I have Graves’ disease. While that sounds dire, I assure you it’s not. It’s a hyperactive thyroid, nothing more. I take a pill every day. Or did until I ran out. My fine doctor, an endocrinologist, refuses to renew the prescription until I submit to yet another blood test ($166) and appear for an office visit ($216). This could be a money grab or could be an ego thing; I am a difficult patient, meaning I’m not awed by their stupendous greatness.
Stunts like this post won’t win me any friends, either. Noses will get out of joint and offense taken. Boo hoo, blame it on my newly unleashed thyroid activity.
I’ve been on the same medication, at the same dosage, for more than three years. My ‘condition’ is stable. I had a blood test and the mandatory office visit in April, a short six months ago. Why do I need such close monitoring? Well, she wants to keep her license. Balls. The American Medical Association, rapacious as they are, doesn’t demand an airtight number of office visits. Perhaps her banker does.
She can make a case for the blood test, sure. It’s better to be safe than sorry, I get that, and things can turn ugly fast. So fine. Wouldn’t the blood test satisfy any questions. Oh, no. No, no. I need to be seen, in person, in her office. For four minutes (at a rate of $54 / min.) so she can grope my neck and ask insipid questions such as do you have any pain?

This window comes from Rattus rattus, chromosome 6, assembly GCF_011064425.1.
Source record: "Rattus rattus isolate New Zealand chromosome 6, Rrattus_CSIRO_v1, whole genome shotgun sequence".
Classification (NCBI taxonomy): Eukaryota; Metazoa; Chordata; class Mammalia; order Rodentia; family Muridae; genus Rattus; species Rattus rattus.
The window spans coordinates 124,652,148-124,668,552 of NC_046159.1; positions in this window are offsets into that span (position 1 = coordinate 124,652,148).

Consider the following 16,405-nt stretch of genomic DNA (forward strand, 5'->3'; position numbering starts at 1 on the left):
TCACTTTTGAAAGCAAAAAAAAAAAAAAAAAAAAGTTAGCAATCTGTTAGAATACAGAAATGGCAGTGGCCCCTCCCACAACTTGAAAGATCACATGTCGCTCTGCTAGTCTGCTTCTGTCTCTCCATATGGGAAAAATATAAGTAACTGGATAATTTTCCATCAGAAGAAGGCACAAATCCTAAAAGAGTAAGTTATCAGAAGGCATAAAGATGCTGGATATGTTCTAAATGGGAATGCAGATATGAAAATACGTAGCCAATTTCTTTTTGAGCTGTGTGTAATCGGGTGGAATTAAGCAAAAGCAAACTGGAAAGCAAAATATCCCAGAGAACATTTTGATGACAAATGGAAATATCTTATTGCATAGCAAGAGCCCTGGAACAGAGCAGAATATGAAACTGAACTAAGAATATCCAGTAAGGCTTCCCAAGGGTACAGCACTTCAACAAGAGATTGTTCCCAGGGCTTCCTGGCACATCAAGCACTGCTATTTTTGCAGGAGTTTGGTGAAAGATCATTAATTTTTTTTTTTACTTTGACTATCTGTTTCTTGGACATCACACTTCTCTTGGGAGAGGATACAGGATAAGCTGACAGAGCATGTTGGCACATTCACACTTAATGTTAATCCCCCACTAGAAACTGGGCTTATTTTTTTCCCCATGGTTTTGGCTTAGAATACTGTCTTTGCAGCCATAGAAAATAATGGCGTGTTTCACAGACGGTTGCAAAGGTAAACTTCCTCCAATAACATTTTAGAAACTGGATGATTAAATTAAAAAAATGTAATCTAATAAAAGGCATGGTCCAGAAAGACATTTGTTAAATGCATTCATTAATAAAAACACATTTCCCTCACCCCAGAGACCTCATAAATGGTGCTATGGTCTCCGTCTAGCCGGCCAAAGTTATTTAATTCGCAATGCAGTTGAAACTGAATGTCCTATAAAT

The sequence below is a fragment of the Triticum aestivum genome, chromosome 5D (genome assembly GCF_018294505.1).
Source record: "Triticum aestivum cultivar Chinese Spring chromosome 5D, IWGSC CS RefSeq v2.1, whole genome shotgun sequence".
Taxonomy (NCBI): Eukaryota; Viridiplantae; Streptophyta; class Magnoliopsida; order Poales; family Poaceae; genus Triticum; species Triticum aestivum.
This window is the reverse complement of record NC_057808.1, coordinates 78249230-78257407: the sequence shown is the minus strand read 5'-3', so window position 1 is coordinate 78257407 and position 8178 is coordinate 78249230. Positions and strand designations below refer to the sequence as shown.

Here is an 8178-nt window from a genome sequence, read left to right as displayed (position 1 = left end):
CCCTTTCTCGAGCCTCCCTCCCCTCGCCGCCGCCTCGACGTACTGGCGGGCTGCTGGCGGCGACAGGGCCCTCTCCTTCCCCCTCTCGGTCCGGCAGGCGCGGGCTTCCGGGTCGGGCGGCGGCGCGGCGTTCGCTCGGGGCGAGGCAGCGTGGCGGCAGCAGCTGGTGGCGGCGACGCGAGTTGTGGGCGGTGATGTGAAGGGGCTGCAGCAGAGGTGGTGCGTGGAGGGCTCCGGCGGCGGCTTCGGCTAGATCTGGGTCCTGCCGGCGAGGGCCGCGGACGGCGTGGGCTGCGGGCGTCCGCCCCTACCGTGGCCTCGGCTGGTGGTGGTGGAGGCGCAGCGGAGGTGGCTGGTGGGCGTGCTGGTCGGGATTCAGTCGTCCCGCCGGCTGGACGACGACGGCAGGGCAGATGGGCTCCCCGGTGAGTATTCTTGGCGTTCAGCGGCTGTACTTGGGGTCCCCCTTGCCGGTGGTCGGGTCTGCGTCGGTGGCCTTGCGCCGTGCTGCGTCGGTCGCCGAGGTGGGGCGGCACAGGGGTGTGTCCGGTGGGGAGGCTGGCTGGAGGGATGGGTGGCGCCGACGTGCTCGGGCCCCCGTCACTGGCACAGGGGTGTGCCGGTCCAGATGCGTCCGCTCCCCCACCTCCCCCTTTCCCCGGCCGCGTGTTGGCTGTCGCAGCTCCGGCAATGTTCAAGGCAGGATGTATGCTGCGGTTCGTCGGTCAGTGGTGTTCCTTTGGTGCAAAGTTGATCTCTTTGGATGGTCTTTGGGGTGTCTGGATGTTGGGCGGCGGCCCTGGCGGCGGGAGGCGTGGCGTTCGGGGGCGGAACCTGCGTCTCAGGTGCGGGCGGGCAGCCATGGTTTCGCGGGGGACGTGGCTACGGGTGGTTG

I can’t afford the cost and I don’t like being bullied. I spoke with an urgent care provider, a doc-in-the-box, but they don’t prescribe routine medications. Not even with a blood test. I called a nurse hotline, bupkis, no joy there. Their keen recommendation? The ER. And that, boys and girls, is why we need our modern medical professionals — we wouldn’t have spotted a $2,000 expense as a practical option to a $400 outlay.
So, in the end, I have no medication and no hope of getting a prescription. The irony is I could score some cocaine, or maybe a little Vicodin, in a flash. But can’t for the life of me lay my hands on Levothyroxine.
Ergo, my thyroid runs amok, erasing all the slow, hard progress of the last three years. For that and so much more I’d like to thank the medical professionals for creating their vast, unresponsive system of bureaucratic indifference. Job well done.
Clearly, that ‘do no harm’ business in the Hippocratic oath is passé, too. Kind of like Hippocrates, himself.
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